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‘Gaunti’ fruits and vegetables – highly sought after by all

GOAN FARMERS MARKET – bridging the gap between the local vendor and the buyer

Today, people the world over have become more health conscious. Staying fit is the mantra of the day. One important factor to fitness and health – a healthy diet. Having this in mind, sisters Chiara, Sheena and Anne, with Ian, introduced the ‘Goan Farmers Market.’

 

Chiara, Anne, Sheena and Ian - brains behind Goan Farmers Market
Chiara, Anne, Sheena and Ian – brains behind Goan Farmers Market 
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Local produce and quail eggs

“Goan Farmers Market is the brainchild of the Viegas sisters Chiara, Sheena, Anne and Ian Menezes, Sheena’s husband” stated Chiara. The idea cropped up over lunch one day when we were discussing how difficult it was to source local fruits and vegetables.”

“Even local women don’t necessarily sell locally grown or “gaunti” fruits and vegetables. So we decided to do something about it. And that’s how we started Goan Farmers Market.”

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Local vendor with his produce

Through their idea, they have successfully provided a platform for local farmers to sell their produce directly to consumers. In this way, promoting local goan produce. Farmers usually have middlemen buying the produce from them and selling it at higher rates in the local and city markets.  With the middlemen giving the farmers low returns on their produce, the farmers  are unable to make ends meet.

On introducing the Farmers Market, sisters Chiara, Sheena and Anne including Ian, feel that farmers will, at last, reap the fruits of their labour. Thus encouraging more farmers into cultivation rather than selling their land for development.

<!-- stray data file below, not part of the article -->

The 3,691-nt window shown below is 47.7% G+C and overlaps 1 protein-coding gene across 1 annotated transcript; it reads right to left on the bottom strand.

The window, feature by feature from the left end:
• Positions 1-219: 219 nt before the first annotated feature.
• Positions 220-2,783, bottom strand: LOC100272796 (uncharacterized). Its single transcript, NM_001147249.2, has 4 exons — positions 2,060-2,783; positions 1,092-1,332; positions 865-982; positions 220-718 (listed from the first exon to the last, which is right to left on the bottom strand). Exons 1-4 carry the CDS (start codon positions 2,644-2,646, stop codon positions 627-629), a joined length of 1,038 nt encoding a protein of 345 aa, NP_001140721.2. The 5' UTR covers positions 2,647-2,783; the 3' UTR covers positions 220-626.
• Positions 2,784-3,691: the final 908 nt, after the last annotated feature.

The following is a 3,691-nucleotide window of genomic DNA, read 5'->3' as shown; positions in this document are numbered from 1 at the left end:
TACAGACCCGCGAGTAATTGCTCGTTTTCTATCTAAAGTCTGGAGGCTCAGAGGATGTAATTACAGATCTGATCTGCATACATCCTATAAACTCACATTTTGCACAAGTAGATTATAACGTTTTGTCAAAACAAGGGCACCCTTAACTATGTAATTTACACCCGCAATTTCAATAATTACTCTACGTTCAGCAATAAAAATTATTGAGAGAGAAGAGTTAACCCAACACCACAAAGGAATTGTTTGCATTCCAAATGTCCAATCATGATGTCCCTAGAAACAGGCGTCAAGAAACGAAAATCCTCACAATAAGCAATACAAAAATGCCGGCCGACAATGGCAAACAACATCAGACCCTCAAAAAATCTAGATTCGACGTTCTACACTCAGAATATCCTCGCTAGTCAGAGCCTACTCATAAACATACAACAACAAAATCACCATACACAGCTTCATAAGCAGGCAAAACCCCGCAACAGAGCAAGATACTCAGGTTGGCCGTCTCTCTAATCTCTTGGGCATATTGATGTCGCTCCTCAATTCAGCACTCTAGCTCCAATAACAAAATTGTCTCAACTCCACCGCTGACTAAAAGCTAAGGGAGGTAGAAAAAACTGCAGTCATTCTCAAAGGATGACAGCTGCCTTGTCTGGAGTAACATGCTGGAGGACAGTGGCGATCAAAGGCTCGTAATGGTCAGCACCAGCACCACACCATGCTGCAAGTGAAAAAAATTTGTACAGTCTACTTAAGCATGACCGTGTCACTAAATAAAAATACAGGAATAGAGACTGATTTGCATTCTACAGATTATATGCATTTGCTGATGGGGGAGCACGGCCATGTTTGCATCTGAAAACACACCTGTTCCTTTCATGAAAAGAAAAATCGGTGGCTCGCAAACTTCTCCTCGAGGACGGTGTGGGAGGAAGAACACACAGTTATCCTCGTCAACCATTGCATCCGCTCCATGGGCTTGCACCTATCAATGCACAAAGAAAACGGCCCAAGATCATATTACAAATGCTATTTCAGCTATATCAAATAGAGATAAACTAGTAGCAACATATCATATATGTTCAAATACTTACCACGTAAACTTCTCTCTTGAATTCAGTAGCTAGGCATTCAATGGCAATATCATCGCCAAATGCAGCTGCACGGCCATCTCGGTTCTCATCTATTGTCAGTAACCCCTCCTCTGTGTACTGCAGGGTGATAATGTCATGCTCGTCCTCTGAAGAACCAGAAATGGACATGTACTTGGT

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Goan home-made delicacies

Bringing fresh farm produce from different sources under one roof encourages people to “buy local and eat local,” says Chiara. Not only that, but people come in contact with the farmers directly. For those who have kitchen gardens or those who would like to start their own kitchen garden, this would be a great opportunity to get advice directly from the farmers. Each plant requires a different type of soil or manure. No one knows these details better than the farmer himself. Composting for organic crop is gaining ground. Most local farmers cannot afford chemical fertilisers, thus resorting to compost or cow-dung for their plants. Chiara adds, “people can seek help when starting their own farms, which has actually happened.”

The vendors participating in the market have begun getting business outside the Farmers Market as well, which is wonderful said she. The Viegas sisters have proved beyond doubt that their Farmers Market showed how people related to the idea of “ buying local.”

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Vertical Hydroponics

“At the last market held in December, we had 16 stalls selling locally grown fruits and vegetables, quail eggs, fresh cows milk, homemade ghee, Goan sweets like bebinca,batica, shevyo, and dodol, homemade masalas and pickles and Goan-Portuguese dishes like pasteis de banana, empadinhas and apa de camarao. Also on display were handcrafted soaps and quilted bags.  We also had a stall displaying vertical hydroponics.”  writes Chiara as she sets the date for the next market on 12th February.

The venue is the same as the last market, House no. 14, Abade Faria Rd, near Damodar Temple, Opposite Lar de Santa Clara, Margao. It should remain the same for the next few markets informed Chiara. On being asked about organising a Goan Farmers Market in North Goa, Chiara explains, “For now we will stick to Margao, but plan to take it to other parts of Goa in the near future. We are working with the farmers to determine a calendar for the upcoming markets and will be able to share once finalised. ‘

 

             We hope to see you there! 

 

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